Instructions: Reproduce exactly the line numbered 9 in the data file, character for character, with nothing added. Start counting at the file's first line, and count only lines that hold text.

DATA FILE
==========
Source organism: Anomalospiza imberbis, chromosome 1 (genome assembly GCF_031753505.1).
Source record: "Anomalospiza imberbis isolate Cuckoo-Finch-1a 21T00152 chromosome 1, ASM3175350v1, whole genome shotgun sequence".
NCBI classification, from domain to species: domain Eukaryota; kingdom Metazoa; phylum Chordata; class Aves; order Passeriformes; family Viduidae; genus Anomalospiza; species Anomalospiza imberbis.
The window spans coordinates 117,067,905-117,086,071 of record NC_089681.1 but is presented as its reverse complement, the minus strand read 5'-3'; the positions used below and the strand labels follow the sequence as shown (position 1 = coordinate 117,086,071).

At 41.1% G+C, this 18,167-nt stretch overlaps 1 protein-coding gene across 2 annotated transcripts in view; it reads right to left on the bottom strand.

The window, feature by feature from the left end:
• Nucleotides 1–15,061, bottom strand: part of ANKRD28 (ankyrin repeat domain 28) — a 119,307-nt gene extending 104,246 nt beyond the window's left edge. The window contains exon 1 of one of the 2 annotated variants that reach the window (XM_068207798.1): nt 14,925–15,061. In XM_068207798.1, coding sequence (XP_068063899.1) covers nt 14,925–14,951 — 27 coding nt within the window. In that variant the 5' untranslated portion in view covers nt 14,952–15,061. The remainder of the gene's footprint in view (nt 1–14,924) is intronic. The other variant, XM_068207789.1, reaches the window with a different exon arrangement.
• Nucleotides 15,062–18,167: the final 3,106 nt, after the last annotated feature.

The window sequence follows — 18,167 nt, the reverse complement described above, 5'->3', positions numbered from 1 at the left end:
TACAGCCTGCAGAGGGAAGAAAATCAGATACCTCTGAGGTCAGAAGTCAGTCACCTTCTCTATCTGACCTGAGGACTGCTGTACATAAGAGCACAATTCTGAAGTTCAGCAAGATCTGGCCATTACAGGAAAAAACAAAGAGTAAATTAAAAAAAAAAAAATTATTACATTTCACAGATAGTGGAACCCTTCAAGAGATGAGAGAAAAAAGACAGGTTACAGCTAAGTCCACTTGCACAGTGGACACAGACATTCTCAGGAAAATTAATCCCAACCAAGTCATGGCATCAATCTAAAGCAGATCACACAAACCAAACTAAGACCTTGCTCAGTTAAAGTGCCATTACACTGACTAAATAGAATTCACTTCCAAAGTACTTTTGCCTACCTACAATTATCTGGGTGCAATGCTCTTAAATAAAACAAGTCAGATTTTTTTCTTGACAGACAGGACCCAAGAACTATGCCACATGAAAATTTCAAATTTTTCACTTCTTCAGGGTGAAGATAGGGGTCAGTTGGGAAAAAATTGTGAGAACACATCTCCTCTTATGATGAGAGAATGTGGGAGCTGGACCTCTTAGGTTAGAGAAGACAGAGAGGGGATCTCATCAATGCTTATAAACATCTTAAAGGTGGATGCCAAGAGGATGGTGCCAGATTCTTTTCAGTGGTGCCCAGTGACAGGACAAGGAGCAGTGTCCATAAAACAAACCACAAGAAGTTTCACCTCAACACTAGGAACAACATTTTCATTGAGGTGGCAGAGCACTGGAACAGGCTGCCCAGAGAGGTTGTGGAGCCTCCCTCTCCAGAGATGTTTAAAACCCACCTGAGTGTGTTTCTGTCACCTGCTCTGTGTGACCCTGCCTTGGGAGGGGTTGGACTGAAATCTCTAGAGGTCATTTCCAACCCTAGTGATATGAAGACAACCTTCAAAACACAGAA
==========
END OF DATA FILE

The window sequence follows — 18,167 nt, the reverse complement described above, 5'->3', positions numbered from 1 at the left end: